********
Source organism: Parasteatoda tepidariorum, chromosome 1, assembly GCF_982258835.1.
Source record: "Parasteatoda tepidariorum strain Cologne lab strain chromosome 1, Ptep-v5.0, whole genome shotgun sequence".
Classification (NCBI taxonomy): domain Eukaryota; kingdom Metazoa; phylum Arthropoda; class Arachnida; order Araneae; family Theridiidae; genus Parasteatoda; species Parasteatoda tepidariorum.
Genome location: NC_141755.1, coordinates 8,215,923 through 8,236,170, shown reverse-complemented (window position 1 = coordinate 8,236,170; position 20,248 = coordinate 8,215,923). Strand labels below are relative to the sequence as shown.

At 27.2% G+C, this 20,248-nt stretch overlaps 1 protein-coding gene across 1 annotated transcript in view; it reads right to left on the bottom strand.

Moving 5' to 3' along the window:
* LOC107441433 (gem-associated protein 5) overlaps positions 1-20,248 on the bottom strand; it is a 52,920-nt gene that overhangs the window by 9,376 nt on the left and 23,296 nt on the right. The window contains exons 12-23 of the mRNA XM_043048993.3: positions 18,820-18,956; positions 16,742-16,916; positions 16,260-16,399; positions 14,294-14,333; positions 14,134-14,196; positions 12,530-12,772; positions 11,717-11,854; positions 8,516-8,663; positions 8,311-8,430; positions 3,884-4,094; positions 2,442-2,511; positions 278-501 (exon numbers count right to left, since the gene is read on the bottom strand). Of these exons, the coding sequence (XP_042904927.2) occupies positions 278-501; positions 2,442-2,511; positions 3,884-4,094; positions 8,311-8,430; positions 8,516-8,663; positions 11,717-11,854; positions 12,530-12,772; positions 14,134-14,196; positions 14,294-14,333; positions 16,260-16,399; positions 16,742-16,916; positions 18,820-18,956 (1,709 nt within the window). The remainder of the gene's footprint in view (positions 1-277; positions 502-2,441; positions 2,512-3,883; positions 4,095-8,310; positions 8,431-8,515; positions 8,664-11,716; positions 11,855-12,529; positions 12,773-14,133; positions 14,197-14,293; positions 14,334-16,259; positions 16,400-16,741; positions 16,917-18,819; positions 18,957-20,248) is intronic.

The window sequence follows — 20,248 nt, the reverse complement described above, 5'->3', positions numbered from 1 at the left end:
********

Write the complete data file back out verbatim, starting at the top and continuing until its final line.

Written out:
Source organism: Parasteatoda tepidariorum, chromosome 1, assembly GCF_982258835.1.
Source record: "Parasteatoda tepidariorum strain Cologne lab strain chromosome 1, Ptep-v5.0, whole genome shotgun sequence".
Classification (NCBI taxonomy): domain Eukaryota; kingdom Metazoa; phylum Arthropoda; class Arachnida; order Araneae; family Theridiidae; genus Parasteatoda; species Parasteatoda tepidariorum.
Genome location: NC_141755.1, coordinates 8,215,923 through 8,236,170, shown reverse-complemented (window position 1 = coordinate 8,236,170; position 20,248 = coordinate 8,215,923). Strand labels below are relative to the sequence as shown.

At 27.2% G+C, this 20,248-nt stretch overlaps 1 protein-coding gene across 1 annotated transcript in view; it reads right to left on the bottom strand.

Moving 5' to 3' along the window:
* LOC107441433 (gem-associated protein 5) overlaps positions 1-20,248 on the bottom strand; it is a 52,920-nt gene that overhangs the window by 9,376 nt on the left and 23,296 nt on the right. The window contains exons 12-23 of the mRNA XM_043048993.3: positions 18,820-18,956; positions 16,742-16,916; positions 16,260-16,399; positions 14,294-14,333; positions 14,134-14,196; positions 12,530-12,772; positions 11,717-11,854; positions 8,516-8,663; positions 8,311-8,430; positions 3,884-4,094; positions 2,442-2,511; positions 278-501 (exon numbers count right to left, since the gene is read on the bottom strand). Of these exons, the coding sequence (XP_042904927.2) occupies positions 278-501; positions 2,442-2,511; positions 3,884-4,094; positions 8,311-8,430; positions 8,516-8,663; positions 11,717-11,854; positions 12,530-12,772; positions 14,134-14,196; positions 14,294-14,333; positions 16,260-16,399; positions 16,742-16,916; positions 18,820-18,956 (1,709 nt within the window). The remainder of the gene's footprint in view (positions 1-277; positions 502-2,441; positions 2,512-3,883; positions 4,095-8,310; positions 8,431-8,515; positions 8,664-11,716; positions 11,855-12,529; positions 12,773-14,133; positions 14,197-14,293; positions 14,334-16,259; positions 16,400-16,741; positions 16,917-18,819; positions 18,957-20,248) is intronic.

The window sequence follows — 20,248 nt, the reverse complement described above, 5'->3', positions numbered from 1 at the left end: